A Modern Miniaturization
As a tool of connection, video chat has no equal. It is immediate, aural, and visual — qualities that liken it to face-to-face interaction, a strong recommendation to our social natures. Unlike audio and text chat, video chat demonstrates our conversational partner’s physical existence, independent of their physical presence. We look them in the two-dimensional electronic representation of an eye and know that, somewhere in the world, they exist.
That is a truly modern experience.
The first cameras producing storable images emerged in the mid-1800s, the first moving-image cameras late in the same century. Digital video cameras didn’t emerge until the Sony VX1000 almost a hundred years later. (It took ten more years, still—until 2004—to develop an independently-functioning, consumer-use digital video camera. Surprisingly the webcam was an earlier invention.) That means that, if you are over the age of thirty, the first digital video camera you bought is probably younger than the kid who flips your burgers.
As components grew smaller,
the data grew larger.
Even then, though, the video revolution didn’t stop. If it had, your computer would have a baseball-sized globe perched above your screen, capturing video at Blair Witch Project quality. Instead, there’s a tiny black hole in your monitor, not much bigger than the aperture of a pinhole camera. That buggy glass eye can take in and process vast quantities of information and spit it back out onto a computer screen with an accurate picture of whatever you show to it. The components of digital cameras have grown smaller and smaller, fitting in your home, on your desk, in your pocket, while the amount of data they capture has grown larger and larger. This inverse trend is attractive to consumers. The Pew Research Center estimates that nearly three billion people have a working computer in their household, and most computers have some kind of webcam.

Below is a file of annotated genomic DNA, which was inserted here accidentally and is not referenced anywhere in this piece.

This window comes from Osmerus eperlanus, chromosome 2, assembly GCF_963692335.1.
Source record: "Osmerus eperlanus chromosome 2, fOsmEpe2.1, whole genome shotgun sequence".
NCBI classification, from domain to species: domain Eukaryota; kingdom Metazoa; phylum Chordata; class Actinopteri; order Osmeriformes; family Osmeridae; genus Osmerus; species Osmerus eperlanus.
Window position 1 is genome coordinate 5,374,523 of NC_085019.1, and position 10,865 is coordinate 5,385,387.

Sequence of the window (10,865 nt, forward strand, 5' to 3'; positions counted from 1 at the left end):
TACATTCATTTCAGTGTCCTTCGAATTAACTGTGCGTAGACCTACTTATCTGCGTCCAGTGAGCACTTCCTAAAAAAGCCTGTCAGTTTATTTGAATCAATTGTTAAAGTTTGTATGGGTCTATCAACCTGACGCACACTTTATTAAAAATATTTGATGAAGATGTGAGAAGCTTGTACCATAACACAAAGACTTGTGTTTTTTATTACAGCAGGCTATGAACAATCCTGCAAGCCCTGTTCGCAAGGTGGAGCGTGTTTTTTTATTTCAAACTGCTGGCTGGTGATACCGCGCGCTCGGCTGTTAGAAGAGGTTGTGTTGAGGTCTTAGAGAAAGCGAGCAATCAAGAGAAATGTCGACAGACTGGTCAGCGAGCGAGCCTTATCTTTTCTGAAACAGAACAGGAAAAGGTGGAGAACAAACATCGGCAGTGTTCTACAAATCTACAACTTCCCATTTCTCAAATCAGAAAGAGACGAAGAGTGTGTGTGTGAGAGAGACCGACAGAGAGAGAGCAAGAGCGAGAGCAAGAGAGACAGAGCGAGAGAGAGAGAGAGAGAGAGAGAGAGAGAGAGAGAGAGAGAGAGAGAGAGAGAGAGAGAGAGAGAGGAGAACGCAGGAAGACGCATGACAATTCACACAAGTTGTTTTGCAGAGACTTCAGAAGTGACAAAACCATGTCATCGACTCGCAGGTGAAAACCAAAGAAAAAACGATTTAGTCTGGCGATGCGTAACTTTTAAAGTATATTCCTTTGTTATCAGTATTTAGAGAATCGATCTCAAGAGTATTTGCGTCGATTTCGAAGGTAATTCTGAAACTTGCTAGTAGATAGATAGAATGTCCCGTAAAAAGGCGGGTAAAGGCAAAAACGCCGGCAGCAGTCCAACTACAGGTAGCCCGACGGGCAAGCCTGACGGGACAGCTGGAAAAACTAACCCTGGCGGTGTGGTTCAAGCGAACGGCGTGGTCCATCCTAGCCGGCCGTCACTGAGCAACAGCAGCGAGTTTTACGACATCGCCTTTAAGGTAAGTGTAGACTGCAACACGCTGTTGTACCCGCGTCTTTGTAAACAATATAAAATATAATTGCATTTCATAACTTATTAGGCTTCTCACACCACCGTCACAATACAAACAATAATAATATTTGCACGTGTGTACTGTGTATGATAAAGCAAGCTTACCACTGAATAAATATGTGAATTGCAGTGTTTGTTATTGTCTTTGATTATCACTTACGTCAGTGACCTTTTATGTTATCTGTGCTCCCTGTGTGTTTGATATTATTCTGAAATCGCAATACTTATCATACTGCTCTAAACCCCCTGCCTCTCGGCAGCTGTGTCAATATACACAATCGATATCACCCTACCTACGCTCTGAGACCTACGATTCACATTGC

That is where we are right now with digital video technology. The best part is, you probably didn’t even notice.
Conflict and Convenience Shake Hands Live
With progress in technology has come progress in culture. In a remarkably short amount of time, humans have learned to use digital video to simplify myriad daily tasks (as we do with any new tool). We conduct business meetings, customer service consultations, personal calls, artistic performances, and journalistic interviews via video chat. We monitor pets, children, and homes with live camera feeds. We broadcast from our phones every day, openly, in real-time, without a second thought.
And as crazy as it sounds, it makes sense.
The ubiquity of digital video comes first and foremost from a level of convenience. With video chat, we no longer have to compose a letter or place a phone call or board a plane to transmit messages or convey feelings. We don’t even have to craft an email, painstakingly edited for appropriate tone and syntax, though I’m sure we’ll miss those days fondly. Instead, we can sit in our home or office and speak face-to-face across the world, with much less effort and much more comfort than ever before. (If you’re part of the 11% of videoconference participants who don’t wear pants, congrats, you’re even comfier.)
In a stratified global world, nothing is as powerful as live video.
Millennials, who represent at least one fifth of the worldwide population and comprise the largest generation ever in the United States, have grown up in this comfort. They are accustomed to it and they like it. And why not? Their world is more tumultuous, more international, more connected than ever before, and they are making choices that reflect that position. Instantaneous video communication might be convenient, but it is also egalitarian and informative. It is difficult to manipulate technically, easy to access broadly, and applicable socially, politically, and personally to their daily lives. In a stratified global world, nothing is as powerful.